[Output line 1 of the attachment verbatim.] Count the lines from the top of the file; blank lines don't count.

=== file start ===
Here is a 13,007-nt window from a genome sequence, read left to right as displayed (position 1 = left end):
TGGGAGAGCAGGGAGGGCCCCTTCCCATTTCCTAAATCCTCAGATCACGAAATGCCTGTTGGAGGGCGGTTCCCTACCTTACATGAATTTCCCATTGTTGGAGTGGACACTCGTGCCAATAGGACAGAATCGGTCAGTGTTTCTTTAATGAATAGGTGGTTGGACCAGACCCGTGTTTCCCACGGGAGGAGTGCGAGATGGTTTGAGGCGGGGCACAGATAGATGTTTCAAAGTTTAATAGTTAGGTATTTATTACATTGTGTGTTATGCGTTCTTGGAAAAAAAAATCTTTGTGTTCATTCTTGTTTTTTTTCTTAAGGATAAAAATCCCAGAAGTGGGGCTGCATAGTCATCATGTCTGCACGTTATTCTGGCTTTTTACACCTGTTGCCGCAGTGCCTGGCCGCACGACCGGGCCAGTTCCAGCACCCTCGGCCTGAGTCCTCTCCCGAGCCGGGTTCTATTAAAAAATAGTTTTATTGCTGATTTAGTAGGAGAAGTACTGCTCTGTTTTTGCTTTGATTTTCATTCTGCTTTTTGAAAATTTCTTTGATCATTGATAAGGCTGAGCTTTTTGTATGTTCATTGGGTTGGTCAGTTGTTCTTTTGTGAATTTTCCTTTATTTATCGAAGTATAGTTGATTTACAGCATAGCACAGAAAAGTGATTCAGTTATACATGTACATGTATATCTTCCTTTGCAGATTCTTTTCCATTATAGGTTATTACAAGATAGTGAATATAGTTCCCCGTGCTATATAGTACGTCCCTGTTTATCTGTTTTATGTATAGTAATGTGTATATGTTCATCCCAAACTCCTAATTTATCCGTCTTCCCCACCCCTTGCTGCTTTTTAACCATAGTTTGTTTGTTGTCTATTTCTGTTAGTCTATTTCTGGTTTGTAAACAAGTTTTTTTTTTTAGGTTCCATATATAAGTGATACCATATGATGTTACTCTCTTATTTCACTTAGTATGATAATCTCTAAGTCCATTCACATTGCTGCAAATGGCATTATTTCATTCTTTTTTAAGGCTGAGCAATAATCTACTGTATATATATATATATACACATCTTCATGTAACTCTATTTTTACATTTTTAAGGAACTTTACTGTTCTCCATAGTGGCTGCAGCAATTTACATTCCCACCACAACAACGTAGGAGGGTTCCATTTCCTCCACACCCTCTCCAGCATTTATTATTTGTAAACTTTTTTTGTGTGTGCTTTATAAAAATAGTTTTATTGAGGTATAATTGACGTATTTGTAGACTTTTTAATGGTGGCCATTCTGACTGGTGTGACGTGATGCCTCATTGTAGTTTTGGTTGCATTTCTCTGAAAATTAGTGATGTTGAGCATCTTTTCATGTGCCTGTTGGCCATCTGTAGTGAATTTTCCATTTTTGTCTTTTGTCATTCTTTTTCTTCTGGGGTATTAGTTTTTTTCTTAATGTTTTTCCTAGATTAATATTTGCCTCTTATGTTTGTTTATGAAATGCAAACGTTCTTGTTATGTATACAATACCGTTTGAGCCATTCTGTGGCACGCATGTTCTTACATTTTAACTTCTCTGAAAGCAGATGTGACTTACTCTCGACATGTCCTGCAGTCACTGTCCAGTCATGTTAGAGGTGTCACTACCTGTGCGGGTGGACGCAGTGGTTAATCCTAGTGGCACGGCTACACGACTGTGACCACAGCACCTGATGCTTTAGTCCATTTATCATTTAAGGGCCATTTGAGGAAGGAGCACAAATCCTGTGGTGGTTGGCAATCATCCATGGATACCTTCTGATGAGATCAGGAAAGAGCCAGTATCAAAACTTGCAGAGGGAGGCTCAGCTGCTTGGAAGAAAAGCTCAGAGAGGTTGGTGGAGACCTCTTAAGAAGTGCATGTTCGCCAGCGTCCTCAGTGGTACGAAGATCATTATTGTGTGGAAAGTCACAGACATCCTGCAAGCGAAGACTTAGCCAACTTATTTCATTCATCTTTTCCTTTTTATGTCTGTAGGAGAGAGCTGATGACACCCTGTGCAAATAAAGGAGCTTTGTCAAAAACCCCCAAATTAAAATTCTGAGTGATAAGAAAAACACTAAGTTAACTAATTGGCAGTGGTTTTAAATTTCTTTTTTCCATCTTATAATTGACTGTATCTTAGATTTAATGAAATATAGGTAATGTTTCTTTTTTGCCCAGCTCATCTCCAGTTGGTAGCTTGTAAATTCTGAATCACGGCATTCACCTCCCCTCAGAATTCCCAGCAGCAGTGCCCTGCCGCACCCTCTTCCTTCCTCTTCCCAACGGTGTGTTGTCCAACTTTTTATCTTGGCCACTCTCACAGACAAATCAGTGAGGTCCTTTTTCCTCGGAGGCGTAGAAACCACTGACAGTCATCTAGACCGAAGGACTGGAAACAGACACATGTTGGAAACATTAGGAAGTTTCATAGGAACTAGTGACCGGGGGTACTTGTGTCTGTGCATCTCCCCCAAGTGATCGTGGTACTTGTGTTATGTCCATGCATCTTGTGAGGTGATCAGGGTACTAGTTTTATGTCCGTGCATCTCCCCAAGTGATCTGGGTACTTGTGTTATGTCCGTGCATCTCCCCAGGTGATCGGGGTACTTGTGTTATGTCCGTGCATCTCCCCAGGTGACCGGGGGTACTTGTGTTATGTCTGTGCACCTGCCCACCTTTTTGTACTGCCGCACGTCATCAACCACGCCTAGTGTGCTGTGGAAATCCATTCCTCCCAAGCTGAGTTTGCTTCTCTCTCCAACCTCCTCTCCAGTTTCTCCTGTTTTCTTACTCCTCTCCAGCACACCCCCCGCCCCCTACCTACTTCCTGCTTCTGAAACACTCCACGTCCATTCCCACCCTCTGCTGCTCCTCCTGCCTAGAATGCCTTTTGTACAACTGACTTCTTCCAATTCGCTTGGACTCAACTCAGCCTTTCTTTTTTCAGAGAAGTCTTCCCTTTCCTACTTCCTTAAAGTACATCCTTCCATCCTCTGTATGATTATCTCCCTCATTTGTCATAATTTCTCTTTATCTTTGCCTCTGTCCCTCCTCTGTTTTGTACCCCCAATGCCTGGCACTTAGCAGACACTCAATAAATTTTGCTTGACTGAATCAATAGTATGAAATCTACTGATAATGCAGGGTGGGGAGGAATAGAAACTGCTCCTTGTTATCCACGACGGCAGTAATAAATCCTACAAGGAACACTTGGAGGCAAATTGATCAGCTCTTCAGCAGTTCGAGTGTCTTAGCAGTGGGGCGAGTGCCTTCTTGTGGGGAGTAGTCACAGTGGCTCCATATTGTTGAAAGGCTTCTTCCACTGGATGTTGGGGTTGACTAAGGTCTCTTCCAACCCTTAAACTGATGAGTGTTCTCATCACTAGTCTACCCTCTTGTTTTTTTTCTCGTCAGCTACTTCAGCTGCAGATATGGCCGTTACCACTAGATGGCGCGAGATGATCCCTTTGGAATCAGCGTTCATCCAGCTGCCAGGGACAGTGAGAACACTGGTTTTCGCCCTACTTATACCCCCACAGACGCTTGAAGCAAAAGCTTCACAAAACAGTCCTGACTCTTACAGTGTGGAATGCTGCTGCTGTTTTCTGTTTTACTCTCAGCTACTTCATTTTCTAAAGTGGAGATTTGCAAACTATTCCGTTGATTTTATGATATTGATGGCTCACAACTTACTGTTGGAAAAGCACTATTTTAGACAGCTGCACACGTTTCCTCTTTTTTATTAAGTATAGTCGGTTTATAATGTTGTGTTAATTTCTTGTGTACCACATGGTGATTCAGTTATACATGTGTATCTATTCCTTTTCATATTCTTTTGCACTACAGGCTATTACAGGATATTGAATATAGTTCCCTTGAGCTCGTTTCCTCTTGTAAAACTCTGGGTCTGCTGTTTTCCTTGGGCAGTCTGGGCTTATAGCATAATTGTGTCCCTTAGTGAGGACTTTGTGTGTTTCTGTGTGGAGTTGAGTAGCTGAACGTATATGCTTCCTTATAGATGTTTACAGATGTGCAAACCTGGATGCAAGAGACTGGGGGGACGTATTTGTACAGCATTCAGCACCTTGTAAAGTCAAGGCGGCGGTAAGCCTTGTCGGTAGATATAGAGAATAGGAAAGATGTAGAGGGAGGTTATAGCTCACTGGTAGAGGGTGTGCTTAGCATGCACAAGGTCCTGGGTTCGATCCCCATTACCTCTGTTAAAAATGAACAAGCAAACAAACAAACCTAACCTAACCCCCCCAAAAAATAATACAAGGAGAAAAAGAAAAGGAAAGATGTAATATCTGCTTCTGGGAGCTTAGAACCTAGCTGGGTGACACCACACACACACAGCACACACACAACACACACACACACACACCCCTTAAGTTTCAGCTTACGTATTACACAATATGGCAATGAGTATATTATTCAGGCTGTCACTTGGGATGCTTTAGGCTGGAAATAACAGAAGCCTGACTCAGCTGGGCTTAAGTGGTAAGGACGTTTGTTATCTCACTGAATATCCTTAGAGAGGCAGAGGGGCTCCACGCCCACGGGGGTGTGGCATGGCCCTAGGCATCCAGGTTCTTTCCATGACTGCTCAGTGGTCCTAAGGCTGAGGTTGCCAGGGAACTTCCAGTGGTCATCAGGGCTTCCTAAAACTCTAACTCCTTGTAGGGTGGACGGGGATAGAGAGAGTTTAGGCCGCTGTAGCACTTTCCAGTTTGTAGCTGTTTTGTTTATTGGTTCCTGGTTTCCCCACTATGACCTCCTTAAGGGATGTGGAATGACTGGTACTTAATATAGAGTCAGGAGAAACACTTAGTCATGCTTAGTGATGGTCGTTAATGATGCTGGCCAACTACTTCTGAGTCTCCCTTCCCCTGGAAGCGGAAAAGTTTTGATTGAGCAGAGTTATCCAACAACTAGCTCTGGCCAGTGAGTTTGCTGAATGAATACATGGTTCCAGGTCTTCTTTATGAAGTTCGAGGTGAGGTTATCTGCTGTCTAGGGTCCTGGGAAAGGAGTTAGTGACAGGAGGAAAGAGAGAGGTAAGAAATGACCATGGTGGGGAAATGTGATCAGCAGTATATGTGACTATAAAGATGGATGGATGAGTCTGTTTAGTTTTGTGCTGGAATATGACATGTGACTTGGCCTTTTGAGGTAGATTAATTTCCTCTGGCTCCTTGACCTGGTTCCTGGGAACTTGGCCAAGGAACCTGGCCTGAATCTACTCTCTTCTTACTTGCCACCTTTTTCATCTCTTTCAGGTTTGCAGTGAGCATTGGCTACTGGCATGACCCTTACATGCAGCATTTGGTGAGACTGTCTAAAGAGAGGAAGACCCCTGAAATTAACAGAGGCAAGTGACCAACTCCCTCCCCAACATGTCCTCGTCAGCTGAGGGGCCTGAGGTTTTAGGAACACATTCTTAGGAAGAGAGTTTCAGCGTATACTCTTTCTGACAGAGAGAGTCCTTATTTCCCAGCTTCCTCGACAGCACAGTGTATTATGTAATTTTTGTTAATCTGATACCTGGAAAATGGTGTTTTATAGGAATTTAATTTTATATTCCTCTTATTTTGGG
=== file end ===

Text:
Here is a 13,007-nt window from a genome sequence, read left to right as displayed (position 1 = left end):